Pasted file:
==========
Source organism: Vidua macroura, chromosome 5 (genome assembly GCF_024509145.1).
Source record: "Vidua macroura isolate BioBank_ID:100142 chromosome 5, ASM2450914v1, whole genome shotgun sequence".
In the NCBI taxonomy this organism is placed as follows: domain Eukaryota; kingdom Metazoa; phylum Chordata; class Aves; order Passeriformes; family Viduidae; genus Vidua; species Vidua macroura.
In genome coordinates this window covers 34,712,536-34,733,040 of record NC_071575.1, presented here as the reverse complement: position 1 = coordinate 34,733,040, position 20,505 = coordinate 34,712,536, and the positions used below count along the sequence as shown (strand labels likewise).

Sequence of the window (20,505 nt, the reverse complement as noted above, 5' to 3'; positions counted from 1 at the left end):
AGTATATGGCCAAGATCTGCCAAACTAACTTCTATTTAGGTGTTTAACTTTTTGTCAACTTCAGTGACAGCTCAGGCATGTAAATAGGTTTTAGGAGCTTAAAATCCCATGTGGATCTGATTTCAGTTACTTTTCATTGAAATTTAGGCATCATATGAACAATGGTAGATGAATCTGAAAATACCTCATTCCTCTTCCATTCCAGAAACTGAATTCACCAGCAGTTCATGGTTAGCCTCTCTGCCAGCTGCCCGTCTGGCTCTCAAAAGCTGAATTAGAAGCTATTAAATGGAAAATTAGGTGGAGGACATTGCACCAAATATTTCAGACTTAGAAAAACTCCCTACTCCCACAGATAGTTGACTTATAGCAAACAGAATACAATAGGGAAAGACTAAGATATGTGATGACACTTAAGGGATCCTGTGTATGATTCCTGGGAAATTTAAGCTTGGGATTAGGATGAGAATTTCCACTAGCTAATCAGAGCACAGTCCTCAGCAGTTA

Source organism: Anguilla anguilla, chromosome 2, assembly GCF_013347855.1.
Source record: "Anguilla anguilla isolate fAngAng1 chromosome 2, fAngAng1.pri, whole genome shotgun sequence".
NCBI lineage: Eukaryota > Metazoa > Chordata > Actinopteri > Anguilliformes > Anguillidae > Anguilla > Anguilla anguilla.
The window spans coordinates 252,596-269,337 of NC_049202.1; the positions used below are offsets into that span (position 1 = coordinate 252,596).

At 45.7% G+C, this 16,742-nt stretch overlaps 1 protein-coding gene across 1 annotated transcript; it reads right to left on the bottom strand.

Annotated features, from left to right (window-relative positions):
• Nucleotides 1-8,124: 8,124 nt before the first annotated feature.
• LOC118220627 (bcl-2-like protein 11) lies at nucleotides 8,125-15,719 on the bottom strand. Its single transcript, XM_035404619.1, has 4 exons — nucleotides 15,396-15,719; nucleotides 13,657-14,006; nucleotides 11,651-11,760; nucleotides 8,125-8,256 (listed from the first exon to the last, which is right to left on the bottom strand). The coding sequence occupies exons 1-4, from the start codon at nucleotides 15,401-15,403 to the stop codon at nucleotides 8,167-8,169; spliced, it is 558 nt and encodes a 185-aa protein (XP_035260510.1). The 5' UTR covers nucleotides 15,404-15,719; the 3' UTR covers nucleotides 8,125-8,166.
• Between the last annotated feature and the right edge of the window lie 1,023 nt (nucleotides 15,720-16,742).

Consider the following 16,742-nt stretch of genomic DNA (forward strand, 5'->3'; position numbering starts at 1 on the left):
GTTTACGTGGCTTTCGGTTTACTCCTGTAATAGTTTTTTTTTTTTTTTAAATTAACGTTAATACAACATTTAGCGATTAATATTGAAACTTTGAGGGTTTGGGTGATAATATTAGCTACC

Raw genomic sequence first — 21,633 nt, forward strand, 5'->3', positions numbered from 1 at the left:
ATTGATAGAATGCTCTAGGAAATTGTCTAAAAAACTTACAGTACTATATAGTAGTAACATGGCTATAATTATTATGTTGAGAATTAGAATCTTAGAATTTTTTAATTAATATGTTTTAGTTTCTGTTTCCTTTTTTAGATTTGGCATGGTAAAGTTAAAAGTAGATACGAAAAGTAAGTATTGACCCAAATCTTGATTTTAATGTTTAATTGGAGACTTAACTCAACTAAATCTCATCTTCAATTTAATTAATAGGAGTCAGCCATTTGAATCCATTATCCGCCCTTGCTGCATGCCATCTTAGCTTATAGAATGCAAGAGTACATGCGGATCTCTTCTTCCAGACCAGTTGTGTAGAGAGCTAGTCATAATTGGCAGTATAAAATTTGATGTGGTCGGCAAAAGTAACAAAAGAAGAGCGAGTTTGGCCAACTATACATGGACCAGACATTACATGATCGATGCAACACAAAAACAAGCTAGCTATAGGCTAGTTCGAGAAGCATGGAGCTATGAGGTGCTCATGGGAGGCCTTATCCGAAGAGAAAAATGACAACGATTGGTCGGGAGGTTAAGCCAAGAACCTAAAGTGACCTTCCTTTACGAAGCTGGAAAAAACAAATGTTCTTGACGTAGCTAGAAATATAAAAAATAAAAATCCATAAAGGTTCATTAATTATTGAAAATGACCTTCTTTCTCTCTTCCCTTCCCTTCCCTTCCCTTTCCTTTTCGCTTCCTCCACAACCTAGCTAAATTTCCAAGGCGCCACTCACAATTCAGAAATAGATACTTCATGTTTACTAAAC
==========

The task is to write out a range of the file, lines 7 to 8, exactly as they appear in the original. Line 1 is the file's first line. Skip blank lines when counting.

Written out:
Source organism: Anguilla anguilla, chromosome 2, assembly GCF_013347855.1.
Source record: "Anguilla anguilla isolate fAngAng1 chromosome 2, fAngAng1.pri, whole genome shotgun sequence".